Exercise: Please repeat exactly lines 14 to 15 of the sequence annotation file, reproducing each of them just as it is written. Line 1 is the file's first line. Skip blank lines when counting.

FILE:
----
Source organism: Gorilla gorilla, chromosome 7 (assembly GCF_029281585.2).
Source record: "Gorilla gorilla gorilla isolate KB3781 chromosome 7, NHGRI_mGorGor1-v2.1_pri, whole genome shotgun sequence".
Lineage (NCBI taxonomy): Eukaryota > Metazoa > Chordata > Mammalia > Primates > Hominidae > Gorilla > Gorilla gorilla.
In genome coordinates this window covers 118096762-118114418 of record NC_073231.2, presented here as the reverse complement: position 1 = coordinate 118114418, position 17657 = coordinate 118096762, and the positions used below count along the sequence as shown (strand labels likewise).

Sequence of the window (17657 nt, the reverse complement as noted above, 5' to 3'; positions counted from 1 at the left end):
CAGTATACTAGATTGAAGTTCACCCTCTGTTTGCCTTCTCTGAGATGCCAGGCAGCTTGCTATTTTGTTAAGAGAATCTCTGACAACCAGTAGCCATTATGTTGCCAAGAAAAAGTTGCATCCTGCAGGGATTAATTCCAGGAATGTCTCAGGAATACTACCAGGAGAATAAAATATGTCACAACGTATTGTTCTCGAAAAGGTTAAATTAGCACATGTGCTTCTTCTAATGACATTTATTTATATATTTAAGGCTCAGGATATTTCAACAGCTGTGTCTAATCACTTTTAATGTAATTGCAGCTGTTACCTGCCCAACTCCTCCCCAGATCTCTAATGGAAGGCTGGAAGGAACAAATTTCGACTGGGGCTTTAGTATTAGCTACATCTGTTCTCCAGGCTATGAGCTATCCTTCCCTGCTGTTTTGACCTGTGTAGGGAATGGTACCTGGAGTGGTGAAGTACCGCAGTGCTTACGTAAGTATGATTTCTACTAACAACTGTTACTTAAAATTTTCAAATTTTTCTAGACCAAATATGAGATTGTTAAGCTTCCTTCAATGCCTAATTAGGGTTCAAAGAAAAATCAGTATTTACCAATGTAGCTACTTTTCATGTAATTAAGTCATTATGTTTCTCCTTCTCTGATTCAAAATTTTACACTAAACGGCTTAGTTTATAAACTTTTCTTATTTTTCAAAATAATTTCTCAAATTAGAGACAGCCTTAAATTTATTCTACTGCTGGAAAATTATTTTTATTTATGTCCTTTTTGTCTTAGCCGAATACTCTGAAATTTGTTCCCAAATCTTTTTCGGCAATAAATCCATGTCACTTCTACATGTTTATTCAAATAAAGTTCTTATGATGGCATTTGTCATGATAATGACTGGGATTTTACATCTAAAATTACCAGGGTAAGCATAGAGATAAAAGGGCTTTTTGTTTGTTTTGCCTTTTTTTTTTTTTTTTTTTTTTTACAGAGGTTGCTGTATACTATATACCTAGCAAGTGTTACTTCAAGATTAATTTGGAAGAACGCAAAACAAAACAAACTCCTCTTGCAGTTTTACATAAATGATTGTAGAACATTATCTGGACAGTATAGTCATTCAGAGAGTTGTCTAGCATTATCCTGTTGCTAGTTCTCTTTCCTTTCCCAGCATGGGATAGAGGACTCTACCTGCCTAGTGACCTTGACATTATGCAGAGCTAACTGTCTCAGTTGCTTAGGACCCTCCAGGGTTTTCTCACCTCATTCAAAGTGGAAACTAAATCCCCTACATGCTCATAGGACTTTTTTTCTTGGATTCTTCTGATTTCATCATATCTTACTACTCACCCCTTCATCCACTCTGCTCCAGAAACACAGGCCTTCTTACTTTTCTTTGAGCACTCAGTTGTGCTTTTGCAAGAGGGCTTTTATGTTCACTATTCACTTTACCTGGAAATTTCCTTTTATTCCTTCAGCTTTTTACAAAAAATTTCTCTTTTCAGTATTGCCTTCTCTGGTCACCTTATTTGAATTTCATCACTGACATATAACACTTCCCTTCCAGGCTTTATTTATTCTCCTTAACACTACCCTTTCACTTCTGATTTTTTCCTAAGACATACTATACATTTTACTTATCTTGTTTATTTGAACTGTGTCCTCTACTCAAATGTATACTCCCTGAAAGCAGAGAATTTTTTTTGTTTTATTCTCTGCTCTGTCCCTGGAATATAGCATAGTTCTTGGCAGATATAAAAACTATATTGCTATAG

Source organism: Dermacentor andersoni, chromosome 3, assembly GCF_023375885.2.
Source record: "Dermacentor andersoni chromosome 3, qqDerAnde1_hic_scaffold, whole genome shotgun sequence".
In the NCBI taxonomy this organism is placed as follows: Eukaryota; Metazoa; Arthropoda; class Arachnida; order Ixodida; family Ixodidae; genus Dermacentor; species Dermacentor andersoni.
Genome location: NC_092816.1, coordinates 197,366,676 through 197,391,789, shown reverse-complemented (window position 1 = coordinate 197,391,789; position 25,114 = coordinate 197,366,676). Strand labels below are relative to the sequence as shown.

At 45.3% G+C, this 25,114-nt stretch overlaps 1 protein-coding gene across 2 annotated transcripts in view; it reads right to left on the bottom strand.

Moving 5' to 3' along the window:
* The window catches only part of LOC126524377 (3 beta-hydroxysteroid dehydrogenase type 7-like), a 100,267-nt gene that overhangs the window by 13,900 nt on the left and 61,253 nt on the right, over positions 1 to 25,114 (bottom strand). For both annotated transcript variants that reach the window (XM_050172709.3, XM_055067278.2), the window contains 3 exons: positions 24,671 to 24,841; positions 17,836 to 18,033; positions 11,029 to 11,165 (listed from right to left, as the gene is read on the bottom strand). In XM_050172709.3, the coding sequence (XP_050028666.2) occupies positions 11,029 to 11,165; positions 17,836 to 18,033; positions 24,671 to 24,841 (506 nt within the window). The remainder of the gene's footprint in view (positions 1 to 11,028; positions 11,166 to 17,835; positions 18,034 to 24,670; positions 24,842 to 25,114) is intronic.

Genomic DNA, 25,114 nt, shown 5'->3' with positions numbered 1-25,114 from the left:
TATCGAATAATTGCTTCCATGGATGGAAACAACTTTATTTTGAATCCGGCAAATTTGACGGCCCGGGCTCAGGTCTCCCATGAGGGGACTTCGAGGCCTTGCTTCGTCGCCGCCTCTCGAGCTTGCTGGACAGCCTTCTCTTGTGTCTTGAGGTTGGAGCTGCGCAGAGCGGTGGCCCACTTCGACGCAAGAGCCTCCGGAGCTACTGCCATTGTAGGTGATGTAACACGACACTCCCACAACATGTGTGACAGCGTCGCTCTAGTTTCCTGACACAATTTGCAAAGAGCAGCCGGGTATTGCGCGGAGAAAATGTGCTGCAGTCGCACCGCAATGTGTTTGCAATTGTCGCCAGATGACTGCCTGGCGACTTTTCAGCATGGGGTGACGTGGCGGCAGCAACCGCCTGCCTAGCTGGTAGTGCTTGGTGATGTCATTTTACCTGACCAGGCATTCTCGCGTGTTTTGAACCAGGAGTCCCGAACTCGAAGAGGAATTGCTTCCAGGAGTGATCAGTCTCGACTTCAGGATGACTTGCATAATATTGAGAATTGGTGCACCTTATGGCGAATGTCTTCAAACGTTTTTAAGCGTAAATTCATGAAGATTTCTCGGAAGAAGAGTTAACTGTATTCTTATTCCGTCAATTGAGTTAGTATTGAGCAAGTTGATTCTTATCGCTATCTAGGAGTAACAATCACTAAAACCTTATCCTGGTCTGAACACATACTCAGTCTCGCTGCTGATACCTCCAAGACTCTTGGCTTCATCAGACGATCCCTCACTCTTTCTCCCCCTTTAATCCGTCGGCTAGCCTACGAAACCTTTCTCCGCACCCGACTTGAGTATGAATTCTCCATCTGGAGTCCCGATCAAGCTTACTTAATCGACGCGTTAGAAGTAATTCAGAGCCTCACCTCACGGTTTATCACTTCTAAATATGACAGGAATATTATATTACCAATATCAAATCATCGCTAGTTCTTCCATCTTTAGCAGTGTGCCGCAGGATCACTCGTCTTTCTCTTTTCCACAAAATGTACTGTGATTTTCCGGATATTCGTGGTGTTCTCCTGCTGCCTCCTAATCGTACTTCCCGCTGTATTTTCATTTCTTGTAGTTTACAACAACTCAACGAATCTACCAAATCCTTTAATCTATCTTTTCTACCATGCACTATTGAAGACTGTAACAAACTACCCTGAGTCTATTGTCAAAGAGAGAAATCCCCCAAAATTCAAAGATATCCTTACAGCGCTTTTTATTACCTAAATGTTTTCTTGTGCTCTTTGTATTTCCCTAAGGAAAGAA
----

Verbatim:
Genomic DNA, 25,114 nt, shown 5'->3' with positions numbered 1-25,114 from the left:
TATCGAATAATTGCTTCCATGGATGGAAACAACTTTATTTTGAATCCGGCAAATTTGACGGCCCGGGCTCAGGTCTCCCATGAGGGGACTTCGAGGCCTTGCTTCGTCGCCGCCTCTCGAGCTTGCTGGACAGCCTTCTCTTGTGTCTTGAGGTTGGAGCTGCGCAGAGCGGTGGCCCACTTCGACGCAAGAGCCTCCGGAGCTACTGCCATTGTAGGTGATGTAACACGACACTCCCACAACATGTGTGACAGCGTCGCTCTAGTTTCCTGACACAATTTGCAAAGAGCAGCCGGGTATTGCGCGGAGAAAATGTGCTGCAGTCGCACCGCAATGTGTTTGCAATTGTCGCCAGATGACTGCCTGGCGACTTTTCAGCATGGGGTGACGTGGCGGCAGCAACCGCCTGCCTAGCTGGTAGTGCTTGGTGATGTCATTTTACCTGACCAGGCATTCTCGCGTGTTTTGAACCAGGAGTCCCGAACTCGAAGAGGAATTGCTTCCAGGAGTGATCAGTCTCGACTTCAGGATGACTTGCATAATATTGAGAATTGGTGCACCTTATGGCGAATGTCTTCAAACGTTTTTAAGCGTAAATTCATGAAGATTTCTCGGAAGAAGAGTTAACTGTATTCTTATTCCGTCAATTGAGTTAGTATTGAGCAAGTTGATTCTTATCGCTATCTAGGAGTAACAATCACTAAAACCTTATCCTGGTCTGAACACATACTCAGTCTCGCTGCTGATACCTCCAAGACTCTTGGCTTCATCAGACGATCCCTCACTCTTTCTCCCCCTTTAATCCGTCGGCTAGCCTACGAAACCTTTCTCCGCACCCGACTTGAGTATGAATTCTCCATCTGGAGTCCCGATCAAGCTTACTTAATCGACGCGTTAGAAGTAATTCAGAGCCTCACCTCACGGTTTATCACTTCTAAATATGACAGGAATATTATATTACCAATATCAAATCATCGCTAGTTCTTCCATCTTTAGCAGTGTGCCGCAGGATCACTCGTCTTTCTCTTTTCCACAAAATGTACTGTGATTTTCCGGATATTCGTGGTGTTCTCCTGCTGCCTCCTAATCGTACTTCCCGCTGTATTTTCATTTCTTGTAGTTTACAACAACTCAACGAATCTACCAAATCCTTTAATCTATCTTTTCTACCATGCACTATTGAAGACTGTAACAAACTACCCTGAGTCTATTGTCAAAGAGAGAAATCCCCCAAAATTCAAAGATATCCTTACAGCGCTTTTTATTACCTAAATGTTTTCTTGTGCTCTTTGTATTTCCCTAAGGAAAGAA